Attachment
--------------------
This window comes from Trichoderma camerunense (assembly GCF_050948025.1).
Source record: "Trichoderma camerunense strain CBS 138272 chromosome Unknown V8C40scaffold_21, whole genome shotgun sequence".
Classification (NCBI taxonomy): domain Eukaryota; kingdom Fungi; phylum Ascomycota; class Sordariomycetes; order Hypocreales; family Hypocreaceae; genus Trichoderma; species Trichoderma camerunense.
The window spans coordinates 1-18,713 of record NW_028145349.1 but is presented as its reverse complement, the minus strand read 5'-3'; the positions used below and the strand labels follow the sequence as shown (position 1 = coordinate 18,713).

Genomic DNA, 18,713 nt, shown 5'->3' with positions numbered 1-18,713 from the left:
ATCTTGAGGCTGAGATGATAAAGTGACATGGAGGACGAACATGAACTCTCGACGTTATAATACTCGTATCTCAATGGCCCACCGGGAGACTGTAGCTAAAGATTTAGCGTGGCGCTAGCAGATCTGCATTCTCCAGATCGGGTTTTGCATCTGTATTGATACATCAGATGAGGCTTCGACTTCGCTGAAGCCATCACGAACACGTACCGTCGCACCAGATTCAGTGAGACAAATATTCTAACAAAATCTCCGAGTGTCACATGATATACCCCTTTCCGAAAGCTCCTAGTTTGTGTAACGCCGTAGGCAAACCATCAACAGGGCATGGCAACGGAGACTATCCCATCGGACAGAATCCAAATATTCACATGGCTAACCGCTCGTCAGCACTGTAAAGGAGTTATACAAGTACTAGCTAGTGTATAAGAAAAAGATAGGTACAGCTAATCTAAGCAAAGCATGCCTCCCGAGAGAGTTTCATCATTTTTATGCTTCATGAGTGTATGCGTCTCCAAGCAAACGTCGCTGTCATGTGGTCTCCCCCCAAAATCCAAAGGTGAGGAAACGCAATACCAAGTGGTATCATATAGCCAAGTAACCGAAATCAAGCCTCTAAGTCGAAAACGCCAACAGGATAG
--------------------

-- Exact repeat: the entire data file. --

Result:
This window comes from Trichoderma camerunense (assembly GCF_050948025.1).
Source record: "Trichoderma camerunense strain CBS 138272 chromosome Unknown V8C40scaffold_21, whole genome shotgun sequence".
Classification (NCBI taxonomy): domain Eukaryota; kingdom Fungi; phylum Ascomycota; class Sordariomycetes; order Hypocreales; family Hypocreaceae; genus Trichoderma; species Trichoderma camerunense.
The window spans coordinates 1-18,713 of record NW_028145349.1 but is presented as its reverse complement, the minus strand read 5'-3'; the positions used below and the strand labels follow the sequence as shown (position 1 = coordinate 18,713).

Genomic DNA, 18,713 nt, shown 5'->3' with positions numbered 1-18,713 from the left:
ATCTTGAGGCTGAGATGATAAAGTGACATGGAGGACGAACATGAACTCTCGACGTTATAATACTCGTATCTCAATGGCCCACCGGGAGACTGTAGCTAAAGATTTAGCGTGGCGCTAGCAGATCTGCATTCTCCAGATCGGGTTTTGCATCTGTATTGATACATCAGATGAGGCTTCGACTTCGCTGAAGCCATCACGAACACGTACCGTCGCACCAGATTCAGTGAGACAAATATTCTAACAAAATCTCCGAGTGTCACATGATATACCCCTTTCCGAAAGCTCCTAGTTTGTGTAACGCCGTAGGCAAACCATCAACAGGGCATGGCAACGGAGACTATCCCATCGGACAGAATCCAAATATTCACATGGCTAACCGCTCGTCAGCACTGTAAAGGAGTTATACAAGTACTAGCTAGTGTATAAGAAAAAGATAGGTACAGCTAATCTAAGCAAAGCATGCCTCCCGAGAGAGTTTCATCATTTTTATGCTTCATGAGTGTATGCGTCTCCAAGCAAACGTCGCTGTCATGTGGTCTCCCCCCAAAATCCAAAGGTGAGGAAACGCAATACCAAGTGGTATCATATAGCCAAGTAACCGAAATCAAGCCTCTAAGTCGAAAACGCCAACAGGATAG